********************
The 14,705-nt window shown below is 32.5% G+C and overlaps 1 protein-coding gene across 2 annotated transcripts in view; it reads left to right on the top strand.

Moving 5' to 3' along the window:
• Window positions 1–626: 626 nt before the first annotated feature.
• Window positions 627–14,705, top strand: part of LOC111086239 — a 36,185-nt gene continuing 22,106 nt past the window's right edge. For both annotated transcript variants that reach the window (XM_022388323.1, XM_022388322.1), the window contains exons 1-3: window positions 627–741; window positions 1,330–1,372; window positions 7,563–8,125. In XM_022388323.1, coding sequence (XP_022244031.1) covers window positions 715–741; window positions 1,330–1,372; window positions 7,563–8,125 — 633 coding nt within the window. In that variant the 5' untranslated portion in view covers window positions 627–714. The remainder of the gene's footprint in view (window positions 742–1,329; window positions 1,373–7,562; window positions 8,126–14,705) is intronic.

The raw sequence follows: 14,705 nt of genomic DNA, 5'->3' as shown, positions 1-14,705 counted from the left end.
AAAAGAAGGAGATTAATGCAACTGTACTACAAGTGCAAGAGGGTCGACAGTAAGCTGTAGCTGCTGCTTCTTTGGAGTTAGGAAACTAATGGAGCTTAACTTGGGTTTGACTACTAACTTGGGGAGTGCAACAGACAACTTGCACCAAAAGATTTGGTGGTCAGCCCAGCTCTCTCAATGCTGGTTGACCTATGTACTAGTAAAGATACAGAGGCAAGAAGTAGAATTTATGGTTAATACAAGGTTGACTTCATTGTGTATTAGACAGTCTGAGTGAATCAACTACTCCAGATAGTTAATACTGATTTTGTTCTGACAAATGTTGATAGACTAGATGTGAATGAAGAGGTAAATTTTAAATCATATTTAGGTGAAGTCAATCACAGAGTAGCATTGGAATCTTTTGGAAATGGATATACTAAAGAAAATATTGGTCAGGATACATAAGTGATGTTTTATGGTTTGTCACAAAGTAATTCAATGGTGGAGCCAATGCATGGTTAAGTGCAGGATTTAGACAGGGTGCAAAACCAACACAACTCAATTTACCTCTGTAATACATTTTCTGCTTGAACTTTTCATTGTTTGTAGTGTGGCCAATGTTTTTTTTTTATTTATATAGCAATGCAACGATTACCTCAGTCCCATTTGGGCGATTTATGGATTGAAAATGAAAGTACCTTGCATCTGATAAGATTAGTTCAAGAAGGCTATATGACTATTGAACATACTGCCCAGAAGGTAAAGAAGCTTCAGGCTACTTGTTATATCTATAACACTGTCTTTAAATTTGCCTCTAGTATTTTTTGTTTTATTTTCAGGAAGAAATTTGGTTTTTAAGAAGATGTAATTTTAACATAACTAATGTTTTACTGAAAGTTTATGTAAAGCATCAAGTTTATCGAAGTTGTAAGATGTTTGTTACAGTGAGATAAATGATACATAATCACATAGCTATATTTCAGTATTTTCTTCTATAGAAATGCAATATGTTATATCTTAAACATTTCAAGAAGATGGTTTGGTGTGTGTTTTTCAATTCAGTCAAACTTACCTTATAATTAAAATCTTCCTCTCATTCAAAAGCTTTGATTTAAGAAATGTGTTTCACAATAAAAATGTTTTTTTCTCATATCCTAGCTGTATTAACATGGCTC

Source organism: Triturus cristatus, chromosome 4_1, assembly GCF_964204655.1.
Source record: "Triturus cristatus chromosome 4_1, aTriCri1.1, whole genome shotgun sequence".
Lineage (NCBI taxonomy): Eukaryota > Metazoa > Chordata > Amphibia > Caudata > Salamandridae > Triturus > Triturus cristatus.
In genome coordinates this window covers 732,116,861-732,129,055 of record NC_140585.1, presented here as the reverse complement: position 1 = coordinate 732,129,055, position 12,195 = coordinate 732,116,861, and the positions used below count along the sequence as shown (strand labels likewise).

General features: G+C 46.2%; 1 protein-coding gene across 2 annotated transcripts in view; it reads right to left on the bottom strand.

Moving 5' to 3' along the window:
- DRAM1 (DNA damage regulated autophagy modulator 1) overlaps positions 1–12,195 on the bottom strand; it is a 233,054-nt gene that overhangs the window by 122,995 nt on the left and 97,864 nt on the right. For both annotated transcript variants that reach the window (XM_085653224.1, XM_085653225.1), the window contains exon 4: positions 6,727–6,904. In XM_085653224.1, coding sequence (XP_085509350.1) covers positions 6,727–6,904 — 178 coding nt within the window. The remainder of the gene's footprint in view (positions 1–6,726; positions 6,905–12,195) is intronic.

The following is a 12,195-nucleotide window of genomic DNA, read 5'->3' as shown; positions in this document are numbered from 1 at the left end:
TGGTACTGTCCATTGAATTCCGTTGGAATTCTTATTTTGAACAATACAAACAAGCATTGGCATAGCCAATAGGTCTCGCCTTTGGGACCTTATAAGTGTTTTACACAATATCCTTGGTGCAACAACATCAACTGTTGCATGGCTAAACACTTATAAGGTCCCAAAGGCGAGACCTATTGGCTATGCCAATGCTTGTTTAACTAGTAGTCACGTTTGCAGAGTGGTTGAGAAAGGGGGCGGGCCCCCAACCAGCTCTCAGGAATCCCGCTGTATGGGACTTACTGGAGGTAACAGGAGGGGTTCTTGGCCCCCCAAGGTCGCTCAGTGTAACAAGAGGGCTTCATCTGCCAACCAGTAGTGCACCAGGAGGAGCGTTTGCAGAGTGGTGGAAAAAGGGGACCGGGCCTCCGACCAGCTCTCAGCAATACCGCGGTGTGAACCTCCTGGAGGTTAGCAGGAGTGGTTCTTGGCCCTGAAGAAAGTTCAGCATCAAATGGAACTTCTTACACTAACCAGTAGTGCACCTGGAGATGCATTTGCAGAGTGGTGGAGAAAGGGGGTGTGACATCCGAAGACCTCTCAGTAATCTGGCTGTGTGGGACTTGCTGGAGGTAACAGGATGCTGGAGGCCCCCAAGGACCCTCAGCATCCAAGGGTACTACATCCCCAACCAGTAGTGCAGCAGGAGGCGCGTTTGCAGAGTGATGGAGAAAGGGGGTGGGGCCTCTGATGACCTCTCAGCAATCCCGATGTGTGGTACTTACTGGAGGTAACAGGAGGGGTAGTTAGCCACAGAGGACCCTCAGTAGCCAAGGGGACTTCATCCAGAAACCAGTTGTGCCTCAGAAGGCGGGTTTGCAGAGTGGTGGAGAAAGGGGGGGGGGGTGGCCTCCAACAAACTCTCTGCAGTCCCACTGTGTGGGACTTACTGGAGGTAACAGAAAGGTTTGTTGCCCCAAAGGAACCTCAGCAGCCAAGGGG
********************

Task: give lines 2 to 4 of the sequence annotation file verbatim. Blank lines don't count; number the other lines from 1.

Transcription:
Moving 5' to 3' along the window:
• Window positions 1–626: 626 nt before the first annotated feature.
• Window positions 627–14,705, top strand: part of LOC111086239 — a 36,185-nt gene continuing 22,106 nt past the window's right edge. For both annotated transcript variants that reach the window (XM_022388323.1, XM_022388322.1), the window contains exons 1-3: window positions 627–741; window positions 1,330–1,372; window positions 7,563–8,125. In XM_022388323.1, coding sequence (XP_022244031.1) covers window positions 715–741; window positions 1,330–1,372; window positions 7,563–8,125 — 633 coding nt within the window. In that variant the 5' untranslated portion in view covers window positions 627–714. The remainder of the gene's footprint in view (window positions 742–1,329; window positions 1,373–7,562; window positions 8,126–14,705) is intronic.